The average price of second-hand cars in Kenya is likely to increase if President Uhuru Kenyatta’s dream to have a regional air pollution deal sees the light of day. The move calls for a reduced age limit on the used cars that are imported from abroad.
Speaking at the United Nations Environment Assembly conference in Kenya’s capital of Nairobi, Mr. Kenyatta expressed his desire to roll out the East African Framework Agreement on Air Pollution and his dedication to work to its realization. The 2008 agreement is aimed at lowering the age limit of cars thus promote a cleaner environment. The president further explained that the agreement was also another environmental safekeeping milestone the nation would achieve besides the recent ban on plastic bags. He also expressed hope that the international community would help Kenya achieve this intended plan.
In light of the agreement among member nations of the East African Community, the regional body resolved to embrace the move to reduce the age limit for imported cars to five years. Used cars are likely to be air pollutants as opposed to newer cars which still boast of higher levels of efficiency. It is this rationale that was used to reach the decision.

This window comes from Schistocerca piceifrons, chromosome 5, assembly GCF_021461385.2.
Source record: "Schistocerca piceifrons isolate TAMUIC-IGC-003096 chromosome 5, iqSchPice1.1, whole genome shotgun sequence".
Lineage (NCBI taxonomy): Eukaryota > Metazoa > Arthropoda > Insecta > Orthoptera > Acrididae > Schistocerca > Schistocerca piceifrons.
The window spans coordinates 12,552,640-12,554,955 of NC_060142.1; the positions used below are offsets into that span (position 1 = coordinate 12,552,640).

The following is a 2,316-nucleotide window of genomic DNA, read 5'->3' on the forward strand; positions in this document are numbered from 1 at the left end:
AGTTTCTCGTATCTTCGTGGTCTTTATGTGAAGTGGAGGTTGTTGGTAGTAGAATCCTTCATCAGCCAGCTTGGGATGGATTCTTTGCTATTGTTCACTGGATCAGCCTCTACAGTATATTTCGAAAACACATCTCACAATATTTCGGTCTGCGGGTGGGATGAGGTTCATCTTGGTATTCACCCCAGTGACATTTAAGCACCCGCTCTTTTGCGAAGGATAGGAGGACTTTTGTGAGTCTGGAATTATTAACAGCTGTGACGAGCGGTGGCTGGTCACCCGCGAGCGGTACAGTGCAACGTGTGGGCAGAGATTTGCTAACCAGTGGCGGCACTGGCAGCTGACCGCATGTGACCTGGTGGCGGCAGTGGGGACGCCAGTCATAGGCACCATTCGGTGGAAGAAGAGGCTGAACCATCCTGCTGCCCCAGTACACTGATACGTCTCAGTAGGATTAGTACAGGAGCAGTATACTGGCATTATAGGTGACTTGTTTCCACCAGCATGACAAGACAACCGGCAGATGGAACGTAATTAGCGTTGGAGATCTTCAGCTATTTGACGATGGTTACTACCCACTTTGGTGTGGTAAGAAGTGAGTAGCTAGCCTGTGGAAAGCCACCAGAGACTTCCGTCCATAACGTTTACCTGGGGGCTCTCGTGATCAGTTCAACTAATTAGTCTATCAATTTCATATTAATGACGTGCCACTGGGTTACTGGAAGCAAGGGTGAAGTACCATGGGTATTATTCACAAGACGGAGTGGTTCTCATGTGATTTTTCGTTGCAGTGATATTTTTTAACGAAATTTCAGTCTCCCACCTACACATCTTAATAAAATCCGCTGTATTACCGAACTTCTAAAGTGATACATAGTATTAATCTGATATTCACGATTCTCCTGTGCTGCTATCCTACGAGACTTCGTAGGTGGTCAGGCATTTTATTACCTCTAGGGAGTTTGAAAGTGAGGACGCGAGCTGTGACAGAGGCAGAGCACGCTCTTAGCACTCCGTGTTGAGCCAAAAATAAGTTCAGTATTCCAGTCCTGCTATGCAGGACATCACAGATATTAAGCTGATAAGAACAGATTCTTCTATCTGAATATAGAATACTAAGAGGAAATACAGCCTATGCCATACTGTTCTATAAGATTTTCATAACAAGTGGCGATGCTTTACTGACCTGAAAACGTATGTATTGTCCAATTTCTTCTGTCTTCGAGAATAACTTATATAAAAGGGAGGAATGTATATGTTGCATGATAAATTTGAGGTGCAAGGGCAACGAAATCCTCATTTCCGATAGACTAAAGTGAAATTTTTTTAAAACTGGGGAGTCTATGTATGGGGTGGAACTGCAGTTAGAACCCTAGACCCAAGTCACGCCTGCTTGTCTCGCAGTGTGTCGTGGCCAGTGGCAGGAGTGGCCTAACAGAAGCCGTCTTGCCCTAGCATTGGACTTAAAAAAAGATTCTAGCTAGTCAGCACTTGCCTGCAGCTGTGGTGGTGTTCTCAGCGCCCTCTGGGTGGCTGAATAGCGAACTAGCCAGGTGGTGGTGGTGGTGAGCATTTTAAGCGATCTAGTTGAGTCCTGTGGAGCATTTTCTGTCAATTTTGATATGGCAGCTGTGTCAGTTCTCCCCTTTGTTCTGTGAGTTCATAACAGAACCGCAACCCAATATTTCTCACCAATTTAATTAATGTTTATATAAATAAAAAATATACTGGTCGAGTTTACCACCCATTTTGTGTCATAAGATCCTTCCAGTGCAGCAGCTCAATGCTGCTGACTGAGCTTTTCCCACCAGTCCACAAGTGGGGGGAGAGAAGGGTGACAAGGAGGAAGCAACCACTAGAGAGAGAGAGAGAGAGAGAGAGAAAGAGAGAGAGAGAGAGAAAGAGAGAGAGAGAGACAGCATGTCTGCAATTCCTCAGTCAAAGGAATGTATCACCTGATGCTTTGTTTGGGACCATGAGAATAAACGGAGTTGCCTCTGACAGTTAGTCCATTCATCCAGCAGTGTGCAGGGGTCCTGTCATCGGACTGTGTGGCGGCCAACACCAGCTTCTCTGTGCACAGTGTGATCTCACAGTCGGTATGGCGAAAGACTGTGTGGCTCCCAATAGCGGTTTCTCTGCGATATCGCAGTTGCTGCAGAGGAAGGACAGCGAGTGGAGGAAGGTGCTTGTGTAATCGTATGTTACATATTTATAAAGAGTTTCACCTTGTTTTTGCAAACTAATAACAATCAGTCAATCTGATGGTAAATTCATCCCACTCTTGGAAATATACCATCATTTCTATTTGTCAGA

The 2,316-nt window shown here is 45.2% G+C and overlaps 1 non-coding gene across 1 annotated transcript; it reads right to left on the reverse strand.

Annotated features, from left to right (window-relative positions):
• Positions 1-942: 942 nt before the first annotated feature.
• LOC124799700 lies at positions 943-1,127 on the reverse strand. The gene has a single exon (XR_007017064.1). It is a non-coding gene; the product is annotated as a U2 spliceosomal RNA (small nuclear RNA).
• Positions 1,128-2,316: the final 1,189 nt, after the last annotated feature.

Different nations in East Africa have different age limits for imported cars. Kenya stands at eight years, Tanzania at ten, while Burundi, Rwanda, and South Sudan don’t have any limitations. However, the regional average age limit is at 15 to 20 years.
It is common knowledge that used cars are common among a huge number of middle-class earners. These cars are cheaper in comparison to the new cars which are unaffordable are a preserve of the wealthy few.
His Excellency the President pointed at one of the agreement’s punchline statements that regional nations to fully enact the agreement to ensure that most if not all of the imported cars have catalytic converters that are up to standard by the year 2011. Agreed minimum emission and better quality of fuel are among the thorny issues that the East African Framework Agreement on Air Pollution boldly champions for.
Matters pertaining to environment stand top on the president’s development agenda and thus explain his keen interest in the agreement. Pollution is the cause of poor health, food shortage, and destruction of aquatic life and lack of clean water, issues which the president has made his goal to tackle them. Mr. Kenyatta expressed his optimism that the ban on plastic bags was a clear indication that the fight against pollution in Kenya has taken a more aggressive turn. The fines that firms caught engaging in the production of plastic bags amount up to 4 million Kenya shillings or a 4-year prison sentence. Although it took three times, the ban is finally in place. Manufacturer’s protested that about 60000 jobs would be lost but in giving its counter-argument the Kenyans government insisted that environmental safety was a more weighty issue.